In 1827 Russian poet Pyotr Vyazemsky (1792-1878) wrote in a letter from Paris:
Many see patriotism as unqualified praise of everything that is your own. [French economist A.R.J.] Turgot called this “servant patriotism,” du patriotisme d’antichambre. In our country we could call it “kvas patriotism.”
Why move false patriotism out of the antechamber and into the realm of food and drink? This invocation of kvas—that most Russian of thirst-quenching drinks—is not accidental, and the concept of kvas patriotism has continued to flourish across economic regimes in Russian history. Generally used as an insult, the term coincides with a platform of cultural self-sufficiency and an idea of Russian national identity which in some periods of history have been seen as positive traits.
The relationship between food and country almost always intensifies in relation to war and times of national anxiety, and Prince Vyazemsky was not the first to connect homegrown nutrition with jingoistic patriotic feelings. The talk will explore the concept of “kvas patriotism” as related to national pride and entrepreneurship from its inception through its application in the era of food nationalism and economic sanctions. Drawing examples from poetry, film, and the popular press from the nineteenth century until today, Brintlinger aims to identify specific Russian cultural myths related to nationalistic ideas about food and their uses.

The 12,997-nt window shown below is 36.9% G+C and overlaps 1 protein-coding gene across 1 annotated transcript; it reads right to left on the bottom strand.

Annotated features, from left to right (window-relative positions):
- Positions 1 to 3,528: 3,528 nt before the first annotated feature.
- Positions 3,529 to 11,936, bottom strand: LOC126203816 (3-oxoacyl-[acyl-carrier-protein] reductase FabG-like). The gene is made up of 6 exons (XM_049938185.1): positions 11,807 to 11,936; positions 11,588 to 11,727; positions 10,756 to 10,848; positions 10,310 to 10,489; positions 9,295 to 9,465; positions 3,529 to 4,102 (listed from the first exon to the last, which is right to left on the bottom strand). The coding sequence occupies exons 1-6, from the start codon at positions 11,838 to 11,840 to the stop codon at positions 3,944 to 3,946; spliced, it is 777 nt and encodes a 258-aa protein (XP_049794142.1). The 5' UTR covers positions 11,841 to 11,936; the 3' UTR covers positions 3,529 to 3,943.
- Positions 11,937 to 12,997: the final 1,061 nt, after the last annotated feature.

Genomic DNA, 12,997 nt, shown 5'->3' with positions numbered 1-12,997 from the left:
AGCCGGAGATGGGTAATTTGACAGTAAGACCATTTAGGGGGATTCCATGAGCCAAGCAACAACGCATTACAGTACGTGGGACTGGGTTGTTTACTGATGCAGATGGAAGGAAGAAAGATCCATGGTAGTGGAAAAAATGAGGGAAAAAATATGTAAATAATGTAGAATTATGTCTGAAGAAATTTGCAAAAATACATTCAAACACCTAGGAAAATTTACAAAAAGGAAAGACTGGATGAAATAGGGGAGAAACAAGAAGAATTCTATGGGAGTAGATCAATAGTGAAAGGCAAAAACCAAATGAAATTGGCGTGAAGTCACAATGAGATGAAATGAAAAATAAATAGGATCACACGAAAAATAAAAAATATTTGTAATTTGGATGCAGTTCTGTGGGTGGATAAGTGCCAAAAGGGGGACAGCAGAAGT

Angela Brintlinger is professor of Russian literature and culture at Ohio State University and director of the OSU Center for Slavic and East European Studies. Brintlinger has written on literature, war, and madness, and she recently published two books about food and culture: a translation of Pyotr Vail and Alexander Genis’s 1987 Russian Cuisine in Exile and an edited volume entitled Seasoned Socialism: Gender and Food in Late Soviet Everyday Life.